Computing on the local node only by using the option local=1

By default, with pscons, SCons wants to run all the commands of the SConstruct file in parallel. The option local=1 forces SCons to compute locally. It can be very useful in order to prevent serial parts of your python script to be run inefficiently in parallel.

<python> Flow('spike',None,'spike n1=100 n2=300 n3=1000',local=1) </python>

Computing on the nodes of the cluster specified by the environment variable $RSF_CLUSTER

<python> Flow('radon','spike','radon adj=y p0=-4 np=200 dp=0.04',split=[3,1000],reduce='cat') </python>

The option split instructs Flow to split the input file along the third axis of length 1000. If you have several source files and want to split only some of them, say the first and the third one, the option to use will be split=[3,1000,[0,2]].

If we choose $RSF_THREADS=26, we obtain, as an itermediate result in the local directory, the files spike__0.rsf, spike__1.rsf, ..., spike__25.rsf, which are sent and distributed for computation on the different nodes specified by $RSF_CLUSTER. After the parallel computation on the nodes, the resulting files radon__0.rsf, radon__1.rsf, ..., radon__25.rsf, are recombined together to create the output radon.rsf. The parameter reduce selects the type of recombination. Two typical options are reduce='cat' or reduce='add'.

Computing in parallel without using any option

This choice is appropriate when you write a python loop in your program and want it to be run in parallel. This is a way, as well, to speed up sequential parts of your program. However, the user should make judicious decisions as it can have the opposite effect. Indeed, in a serial part of the program, the second command has to wait for the first to finish the run on a different node and to communicate it.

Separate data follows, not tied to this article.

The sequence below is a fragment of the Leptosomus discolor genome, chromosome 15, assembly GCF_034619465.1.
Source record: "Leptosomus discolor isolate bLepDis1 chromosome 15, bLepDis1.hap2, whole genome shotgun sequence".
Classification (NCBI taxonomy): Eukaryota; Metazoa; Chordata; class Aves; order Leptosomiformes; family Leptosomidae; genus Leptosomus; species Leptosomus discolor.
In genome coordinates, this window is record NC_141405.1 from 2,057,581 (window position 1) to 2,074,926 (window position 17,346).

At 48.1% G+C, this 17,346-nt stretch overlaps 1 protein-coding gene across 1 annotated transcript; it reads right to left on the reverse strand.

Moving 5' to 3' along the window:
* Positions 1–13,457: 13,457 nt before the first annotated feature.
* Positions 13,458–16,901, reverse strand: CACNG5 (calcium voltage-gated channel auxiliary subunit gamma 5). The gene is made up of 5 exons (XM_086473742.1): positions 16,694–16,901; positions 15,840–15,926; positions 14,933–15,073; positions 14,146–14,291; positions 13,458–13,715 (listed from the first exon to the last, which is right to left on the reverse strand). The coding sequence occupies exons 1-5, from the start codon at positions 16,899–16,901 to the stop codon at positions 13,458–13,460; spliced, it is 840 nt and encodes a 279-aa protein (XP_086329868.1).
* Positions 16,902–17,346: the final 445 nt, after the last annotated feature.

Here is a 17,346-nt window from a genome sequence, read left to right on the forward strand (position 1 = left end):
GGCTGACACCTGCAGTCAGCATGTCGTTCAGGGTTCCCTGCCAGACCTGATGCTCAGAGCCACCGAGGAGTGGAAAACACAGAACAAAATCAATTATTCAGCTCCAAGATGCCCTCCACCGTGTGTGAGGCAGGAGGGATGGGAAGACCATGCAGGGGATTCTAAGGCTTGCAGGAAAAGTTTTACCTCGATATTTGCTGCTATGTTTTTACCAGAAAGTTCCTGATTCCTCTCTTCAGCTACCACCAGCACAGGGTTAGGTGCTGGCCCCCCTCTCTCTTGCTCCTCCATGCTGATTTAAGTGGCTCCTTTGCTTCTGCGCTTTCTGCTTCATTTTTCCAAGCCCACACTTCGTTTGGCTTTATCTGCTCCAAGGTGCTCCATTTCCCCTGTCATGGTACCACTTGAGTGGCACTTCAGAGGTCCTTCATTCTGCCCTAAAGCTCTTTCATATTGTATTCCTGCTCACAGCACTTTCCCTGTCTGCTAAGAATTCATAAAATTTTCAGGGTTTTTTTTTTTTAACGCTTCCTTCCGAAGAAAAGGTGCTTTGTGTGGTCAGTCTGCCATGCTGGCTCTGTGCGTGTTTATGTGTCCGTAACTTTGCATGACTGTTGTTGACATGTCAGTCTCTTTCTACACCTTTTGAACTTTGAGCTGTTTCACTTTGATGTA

<python> Flow('spike',None,'spike n1=100 n2=300 n3=1000') Flow('radon','spike','radon adj=y p0=-4 np=200 dp=0.04') </python>

Setting the environment variables

In our example, we used 26 threads and send them on 4 nodes, using respectively 6 CPUs on the first node, 4 CPUs on the second, and 8 CPUs on each of the last two nodes.

<bash> export RSF_THREADS=26 export RSF_CLUSTER=' 6 4 8 8' </bash>

One important setting is to properly manage the temporary files location specified by $TMPDATAPATH and the data storage location specified by $DATAPATH . The temporary files used during the computation have to be stored locally on each node to avoid too much communication between the hard disks and the nodes. The paths will depend on your cluster and you can set them in your .bashrc file, for example:

<bash> export DATAPATH=/disk1/data/myname/ export TMPDATAPATH=/tmp/ </bash>


Once your SConstruct file is ready and your environment variables are set, you can use the following suggested procedure. It has been tested and is currently used on a linux cluster.

  • Make sure the disk located at $DATAPATH is mounted on the different nodes.
  • Test if there is enough space available on the different nodes of the cluster at the location specified by $TMPDATAPATH. This directory may be filled up, if some jobs have been interrupted. Clean this up if necessary.
  • Look at what is going on on your cluster with sftop.
  • Everything looks good ? Then go and run pscons instead of scons.
  • If you need to kill your processes on the cluster, the command sfkill can do it remotely on all the nodes for a specific job command. If you kill your jobs, check it did not filled up the $TMPDATAPATH with temporary files before you run pscons again.

One nice feature of running SCons on clusters is fault tolerance (see relevant blog post).